Making Malaysia Trade and Investment

September 2016 - Malaysia Special Report, By Lim Chee Han and Negin Vaghefi

"There was an increase of about 35 percent in GDP in 2014 over 2010. The annual GDP growth rate averaged at approximately 5.4 percent from 2010-2014, indicating high and sustainable levels of growth. The Gross National Income (GNI) per capita was RM 34,945 in 2014, up about 25.6 percent from RM 27,819 in 2010. This data shows upwards-macroeconomic trends in Malaysia and improvements in its economy."

Malaysia is an upper-middle income country that has a newly industrialised market economy. Malaysia maintained its position in the top 20 of 61 global economies, according to World Competitiveness Yearbook (WCY) 2016. Among ASEAN countries, Malaysia remained in the top five economies, and is ranked the third largest economy in Southeast Asia, after Indonesia and Thailand. Its economic growth was inclusive, since Malaysia has successfully minimised income inequalities and substantially reduced high poverty rates over the past 30 years.

The 1986-1997 period was the golden age of Malaysia. From 1990 to 1996, the Gross Domestic Product (GDP) of Malaysia grew by an average of about 8.5 percent per year, which outperformed other ASEAN countries. Its GDP growth was predominantly attributed to its capital stock growth. Guided by the former Prime Minister Dr. Mahathir Mohamad’s Vision 2020 initiative, rapid and export-led growth led Malaysia to be widely known as one of the Tiger Cub Economies and newly industrialised countries in Southeast Asia.

After the 1997-1998 Asian Financial Crisis, Malaysia continued to achieve continuous growth rates, averaging 5.5 percent per year from 2000-2008. Malaysia was hit again by the Global Financial Crisis of 2008-2009; however, it recovered fast and achieved growth rates averaging about 5.7 percent since 2010. The country’s economy had little vulnerability to financial derivatives which emerged from sub-prime stocks, so the currency and capital markets were protected from any direct effects of the crisis.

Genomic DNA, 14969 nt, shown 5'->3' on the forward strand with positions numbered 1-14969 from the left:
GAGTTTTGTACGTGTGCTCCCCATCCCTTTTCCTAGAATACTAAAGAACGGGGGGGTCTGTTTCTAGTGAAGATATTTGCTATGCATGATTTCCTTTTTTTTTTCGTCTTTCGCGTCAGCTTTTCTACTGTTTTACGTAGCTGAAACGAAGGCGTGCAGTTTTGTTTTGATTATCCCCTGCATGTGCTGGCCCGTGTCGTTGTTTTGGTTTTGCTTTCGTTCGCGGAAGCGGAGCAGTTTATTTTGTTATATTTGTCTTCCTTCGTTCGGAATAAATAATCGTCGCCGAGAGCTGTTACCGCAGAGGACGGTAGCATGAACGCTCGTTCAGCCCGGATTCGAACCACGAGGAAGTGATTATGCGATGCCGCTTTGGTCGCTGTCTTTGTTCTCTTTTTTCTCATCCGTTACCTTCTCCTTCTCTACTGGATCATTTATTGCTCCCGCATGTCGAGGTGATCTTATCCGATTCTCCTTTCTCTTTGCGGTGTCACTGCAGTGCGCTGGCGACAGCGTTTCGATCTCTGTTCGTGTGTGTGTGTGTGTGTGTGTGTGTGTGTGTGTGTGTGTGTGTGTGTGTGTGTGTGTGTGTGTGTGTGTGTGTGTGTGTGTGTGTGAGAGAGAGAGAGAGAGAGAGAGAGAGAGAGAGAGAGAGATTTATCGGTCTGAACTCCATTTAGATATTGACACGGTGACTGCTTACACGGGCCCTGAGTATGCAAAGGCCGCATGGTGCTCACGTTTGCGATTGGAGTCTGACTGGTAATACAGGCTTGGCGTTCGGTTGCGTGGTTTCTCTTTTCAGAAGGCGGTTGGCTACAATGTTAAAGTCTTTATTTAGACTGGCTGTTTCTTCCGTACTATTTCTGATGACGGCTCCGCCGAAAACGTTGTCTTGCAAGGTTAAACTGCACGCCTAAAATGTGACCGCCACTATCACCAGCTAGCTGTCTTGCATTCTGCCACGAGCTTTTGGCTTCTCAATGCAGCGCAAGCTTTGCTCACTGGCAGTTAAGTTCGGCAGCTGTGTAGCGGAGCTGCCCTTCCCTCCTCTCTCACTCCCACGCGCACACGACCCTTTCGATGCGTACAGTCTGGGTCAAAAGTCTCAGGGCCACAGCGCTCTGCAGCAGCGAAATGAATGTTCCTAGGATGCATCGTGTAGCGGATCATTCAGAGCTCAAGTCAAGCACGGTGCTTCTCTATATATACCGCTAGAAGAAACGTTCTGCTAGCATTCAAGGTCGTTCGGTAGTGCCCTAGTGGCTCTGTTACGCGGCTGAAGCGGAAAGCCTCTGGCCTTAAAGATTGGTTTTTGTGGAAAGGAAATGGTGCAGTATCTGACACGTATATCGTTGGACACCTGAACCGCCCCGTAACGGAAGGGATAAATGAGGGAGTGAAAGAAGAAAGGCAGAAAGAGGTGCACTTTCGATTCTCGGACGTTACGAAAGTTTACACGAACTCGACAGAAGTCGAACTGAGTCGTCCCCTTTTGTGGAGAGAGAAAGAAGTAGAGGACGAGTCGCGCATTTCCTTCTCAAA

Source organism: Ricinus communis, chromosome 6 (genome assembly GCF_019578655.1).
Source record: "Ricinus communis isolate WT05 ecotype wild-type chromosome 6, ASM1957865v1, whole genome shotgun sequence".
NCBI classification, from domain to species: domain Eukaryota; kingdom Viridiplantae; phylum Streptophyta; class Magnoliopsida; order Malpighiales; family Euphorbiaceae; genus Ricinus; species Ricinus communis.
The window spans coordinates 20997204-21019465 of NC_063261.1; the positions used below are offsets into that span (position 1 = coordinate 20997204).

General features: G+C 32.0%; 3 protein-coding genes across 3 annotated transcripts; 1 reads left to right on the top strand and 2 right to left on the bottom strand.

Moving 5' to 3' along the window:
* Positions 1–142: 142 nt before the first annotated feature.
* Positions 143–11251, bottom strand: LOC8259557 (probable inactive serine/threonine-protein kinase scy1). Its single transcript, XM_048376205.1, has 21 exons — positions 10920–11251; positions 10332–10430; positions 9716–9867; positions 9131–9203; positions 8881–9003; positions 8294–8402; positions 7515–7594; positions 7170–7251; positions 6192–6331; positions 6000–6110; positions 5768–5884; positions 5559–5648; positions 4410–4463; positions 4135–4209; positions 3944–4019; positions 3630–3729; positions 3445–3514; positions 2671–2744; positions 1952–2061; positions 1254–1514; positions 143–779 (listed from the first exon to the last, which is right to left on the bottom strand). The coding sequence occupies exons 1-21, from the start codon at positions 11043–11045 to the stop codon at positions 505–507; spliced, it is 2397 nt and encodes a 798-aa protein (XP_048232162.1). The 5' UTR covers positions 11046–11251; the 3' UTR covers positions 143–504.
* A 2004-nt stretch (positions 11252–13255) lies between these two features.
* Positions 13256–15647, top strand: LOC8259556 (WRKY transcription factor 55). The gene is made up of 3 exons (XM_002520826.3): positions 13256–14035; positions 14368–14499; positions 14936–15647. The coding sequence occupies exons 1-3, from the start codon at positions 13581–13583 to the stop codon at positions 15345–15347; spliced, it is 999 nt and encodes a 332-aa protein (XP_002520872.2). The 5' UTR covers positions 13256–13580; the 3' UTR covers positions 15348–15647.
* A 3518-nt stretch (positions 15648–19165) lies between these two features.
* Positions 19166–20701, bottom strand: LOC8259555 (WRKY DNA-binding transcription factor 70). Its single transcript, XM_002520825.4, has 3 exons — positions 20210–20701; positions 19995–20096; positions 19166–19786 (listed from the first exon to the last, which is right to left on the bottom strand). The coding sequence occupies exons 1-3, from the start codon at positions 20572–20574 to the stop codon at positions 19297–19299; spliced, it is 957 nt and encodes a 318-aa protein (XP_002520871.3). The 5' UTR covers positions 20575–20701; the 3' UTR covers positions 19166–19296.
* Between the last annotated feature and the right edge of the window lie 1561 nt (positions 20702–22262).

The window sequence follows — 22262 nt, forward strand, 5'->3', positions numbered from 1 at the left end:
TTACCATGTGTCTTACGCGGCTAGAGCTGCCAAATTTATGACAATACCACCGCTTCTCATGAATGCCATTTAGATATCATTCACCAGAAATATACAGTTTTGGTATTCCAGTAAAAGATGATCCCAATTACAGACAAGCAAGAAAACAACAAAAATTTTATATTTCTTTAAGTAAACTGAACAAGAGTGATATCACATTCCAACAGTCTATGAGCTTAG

In 2010, Prime Minister Najib Razak unveiled the New Economic Model (NEM) for Malaysia to become a high income country by 2020 while ensuring that growth is also sustainable and inclusive. The NEM contains a number of reforms to attain economic growth which is mainly driven by the private sector and is also crucial in moving the Malaysian economy to higher value-added economic activities. There was an increase of about 35 percent in GDP in 2014 over 2010. The annual GDP growth rate averaged at approximately 5.4 percent from 2010-2014, indicating high and sustainable levels of growth. The Gross National Income (GNI) per capita was RM 34,945 in 2014, up about 25.6 percent from RM 27,819 in 2010. This data shows upwards-macroeconomic trends in Malaysia and improvements in its economy. In 2014, Malaysia was classified as an emerging economy by the World Bank due to its rapid economic growth and a robust export sector.

Despite significant headwinds emerging from low oil prices, fluctuations in the global economy, normalisation of US monetary policy and fiscal consolidation in Malaysia, the Malaysian economy continued to grow in 2015. Malaysia achieved a GDP growth of 5 percent in 2015 and the growth is expected to moderate to a still-robust 4.4 percent in 2016. As oil is one of the Malaysian main exports, the collapse in crude oil prices since June 2014 has contributed to the decline of the Ringgit’s value. However, the Ringgit’s depreciation in 2015 increased Malaysia’s export competitiveness. It also helped to prop up the country’s main exports, which are electrical and electronic products. The currency depreciation has not led to high inflation. As reported by the Bank Negara Malaysia, the depreciation resulted in a 3 percent increase in CPI-Import in 2015; however, the overall impact on inflation was compensated by the fall in fuel prices. In addition, the large reduction of 32.2 percent in global commodity prices during the period also relieved inflationary pressure.